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DONATISM

I. Origins and history – II. Doctrine – III. A protest movement – IV. Donatism outside Africa. Donatism was a schism that affected the church of N Africa in the 4th and early 5th c., but lasted at least up to the turn of the 7th c. It reflected socioeconomic and religious divisions among N African Christians. In refuting the Donatists, Augustine worked out his theology of the church and the sacraments, as well as his ideas on the coercion of religious dissidents by the state.

I. Origins and history. The immediate cause of the schism was linked with events in N Africa during the “great” persecution of 303–305. Many members of the clergy, bishops included, obeyed the authorities and handed over the books of the Scriptures. In the eyes of those who had resisted, they were considered traditores, “traitors” and apostates, unworthy of the clerical state.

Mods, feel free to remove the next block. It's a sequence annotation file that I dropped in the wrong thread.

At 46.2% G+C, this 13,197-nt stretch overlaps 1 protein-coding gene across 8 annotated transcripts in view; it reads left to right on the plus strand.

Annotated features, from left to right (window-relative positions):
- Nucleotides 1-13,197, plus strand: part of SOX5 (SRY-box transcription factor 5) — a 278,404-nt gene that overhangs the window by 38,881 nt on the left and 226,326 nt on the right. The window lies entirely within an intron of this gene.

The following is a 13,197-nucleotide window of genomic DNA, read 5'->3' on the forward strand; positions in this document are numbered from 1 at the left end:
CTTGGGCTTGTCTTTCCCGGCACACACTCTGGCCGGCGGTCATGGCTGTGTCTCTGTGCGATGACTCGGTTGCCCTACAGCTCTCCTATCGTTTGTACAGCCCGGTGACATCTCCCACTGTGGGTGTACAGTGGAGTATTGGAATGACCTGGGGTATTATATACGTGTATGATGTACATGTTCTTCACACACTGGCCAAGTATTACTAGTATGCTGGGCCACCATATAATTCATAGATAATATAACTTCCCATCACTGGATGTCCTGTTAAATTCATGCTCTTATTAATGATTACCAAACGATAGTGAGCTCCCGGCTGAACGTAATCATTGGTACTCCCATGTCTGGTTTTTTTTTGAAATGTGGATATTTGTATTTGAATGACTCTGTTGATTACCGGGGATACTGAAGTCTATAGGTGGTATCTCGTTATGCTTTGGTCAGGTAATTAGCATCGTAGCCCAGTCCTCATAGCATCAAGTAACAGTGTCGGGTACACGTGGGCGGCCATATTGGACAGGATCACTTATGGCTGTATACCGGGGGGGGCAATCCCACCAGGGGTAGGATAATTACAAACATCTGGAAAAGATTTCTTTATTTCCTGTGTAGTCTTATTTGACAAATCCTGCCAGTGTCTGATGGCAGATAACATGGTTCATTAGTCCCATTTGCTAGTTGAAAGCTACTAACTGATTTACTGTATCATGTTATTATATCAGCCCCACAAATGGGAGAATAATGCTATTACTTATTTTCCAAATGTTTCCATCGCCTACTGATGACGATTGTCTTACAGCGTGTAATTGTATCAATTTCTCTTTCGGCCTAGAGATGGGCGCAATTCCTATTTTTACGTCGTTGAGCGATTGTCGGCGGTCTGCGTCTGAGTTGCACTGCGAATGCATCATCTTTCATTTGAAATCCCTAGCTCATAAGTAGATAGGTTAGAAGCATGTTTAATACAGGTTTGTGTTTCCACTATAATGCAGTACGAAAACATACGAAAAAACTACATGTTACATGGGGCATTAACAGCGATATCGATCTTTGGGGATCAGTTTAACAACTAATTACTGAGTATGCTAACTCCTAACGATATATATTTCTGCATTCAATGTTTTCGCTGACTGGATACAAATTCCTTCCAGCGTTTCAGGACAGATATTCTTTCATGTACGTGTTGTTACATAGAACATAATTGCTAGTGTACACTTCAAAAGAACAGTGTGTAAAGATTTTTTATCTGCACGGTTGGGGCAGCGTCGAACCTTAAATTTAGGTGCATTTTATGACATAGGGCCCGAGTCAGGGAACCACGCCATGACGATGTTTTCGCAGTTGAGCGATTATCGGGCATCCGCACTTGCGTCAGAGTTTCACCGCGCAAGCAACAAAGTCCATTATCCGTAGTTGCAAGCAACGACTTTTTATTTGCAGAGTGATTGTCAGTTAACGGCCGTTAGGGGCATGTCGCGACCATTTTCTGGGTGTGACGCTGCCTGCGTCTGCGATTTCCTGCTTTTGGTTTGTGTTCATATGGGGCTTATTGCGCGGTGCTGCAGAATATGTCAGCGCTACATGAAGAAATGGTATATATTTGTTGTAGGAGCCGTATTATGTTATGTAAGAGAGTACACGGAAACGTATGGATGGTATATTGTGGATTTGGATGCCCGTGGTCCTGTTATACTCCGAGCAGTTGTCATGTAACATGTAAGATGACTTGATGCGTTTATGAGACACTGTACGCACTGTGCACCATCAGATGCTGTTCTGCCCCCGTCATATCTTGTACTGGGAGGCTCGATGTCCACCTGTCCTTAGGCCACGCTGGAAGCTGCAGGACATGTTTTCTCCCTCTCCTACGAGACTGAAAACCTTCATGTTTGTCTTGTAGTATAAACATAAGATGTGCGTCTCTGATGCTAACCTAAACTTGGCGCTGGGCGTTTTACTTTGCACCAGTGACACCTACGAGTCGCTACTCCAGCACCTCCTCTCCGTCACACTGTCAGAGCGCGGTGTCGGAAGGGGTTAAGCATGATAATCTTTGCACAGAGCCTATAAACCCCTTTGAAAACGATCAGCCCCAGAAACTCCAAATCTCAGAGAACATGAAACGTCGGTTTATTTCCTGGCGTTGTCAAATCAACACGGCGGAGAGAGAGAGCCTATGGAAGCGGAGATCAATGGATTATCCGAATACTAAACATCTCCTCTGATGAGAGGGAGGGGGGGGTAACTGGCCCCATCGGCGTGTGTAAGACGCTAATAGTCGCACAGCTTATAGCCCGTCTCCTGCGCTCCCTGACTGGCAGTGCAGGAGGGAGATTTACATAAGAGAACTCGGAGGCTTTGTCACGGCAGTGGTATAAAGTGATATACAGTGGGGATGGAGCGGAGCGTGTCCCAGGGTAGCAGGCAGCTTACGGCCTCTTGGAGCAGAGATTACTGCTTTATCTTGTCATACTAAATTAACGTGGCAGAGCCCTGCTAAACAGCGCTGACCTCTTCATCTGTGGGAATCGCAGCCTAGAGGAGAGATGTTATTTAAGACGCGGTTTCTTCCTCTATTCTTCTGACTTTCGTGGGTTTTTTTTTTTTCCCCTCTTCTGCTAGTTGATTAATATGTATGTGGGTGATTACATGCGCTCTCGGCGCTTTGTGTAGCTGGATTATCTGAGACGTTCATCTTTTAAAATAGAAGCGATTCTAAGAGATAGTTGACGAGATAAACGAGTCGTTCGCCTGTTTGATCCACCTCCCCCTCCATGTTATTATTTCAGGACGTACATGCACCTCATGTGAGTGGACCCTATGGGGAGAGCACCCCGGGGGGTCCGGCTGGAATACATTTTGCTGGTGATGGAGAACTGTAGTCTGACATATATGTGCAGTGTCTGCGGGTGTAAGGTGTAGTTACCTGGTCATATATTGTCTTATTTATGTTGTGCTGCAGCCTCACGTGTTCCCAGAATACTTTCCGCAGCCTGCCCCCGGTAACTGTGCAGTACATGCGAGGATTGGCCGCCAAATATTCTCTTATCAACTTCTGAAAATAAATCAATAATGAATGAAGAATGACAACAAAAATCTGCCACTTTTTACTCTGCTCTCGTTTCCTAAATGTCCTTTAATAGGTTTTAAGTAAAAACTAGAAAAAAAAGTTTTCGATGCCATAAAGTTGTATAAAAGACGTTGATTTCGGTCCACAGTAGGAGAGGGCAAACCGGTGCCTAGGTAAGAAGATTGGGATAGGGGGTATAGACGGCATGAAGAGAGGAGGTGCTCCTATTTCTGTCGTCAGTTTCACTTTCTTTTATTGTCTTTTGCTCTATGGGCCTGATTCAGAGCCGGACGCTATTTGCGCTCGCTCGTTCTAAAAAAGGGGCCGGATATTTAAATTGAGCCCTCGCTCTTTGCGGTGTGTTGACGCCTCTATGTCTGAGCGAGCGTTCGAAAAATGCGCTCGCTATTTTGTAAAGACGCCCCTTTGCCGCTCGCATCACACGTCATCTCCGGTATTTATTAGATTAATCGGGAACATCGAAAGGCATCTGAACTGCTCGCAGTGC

The persecution in N Africa was brief but violent Euseb., HE VIII, 6,10, produced “many martyrs” and, when it ended in early spring 305, people recalled the admirable conduct of the confessors, esp. those of Abitina near Membressa, in W Tunisia. These Christians had continued to meet after the fall of their bishop and were arrested and imprisoned at Carthage. Even in prison, they solemnly condemned traditores and those who received the sacraments from traditores. These, they declared, would have no part with them in the kingdom of heaven Acta Saturnini 18: PL 8, 701. Further, the archdeacon of Carthage, Caecilian, was accused of having brutally prevented Christians from bringing food to the imprisoned confessors ibid., ch. 17.

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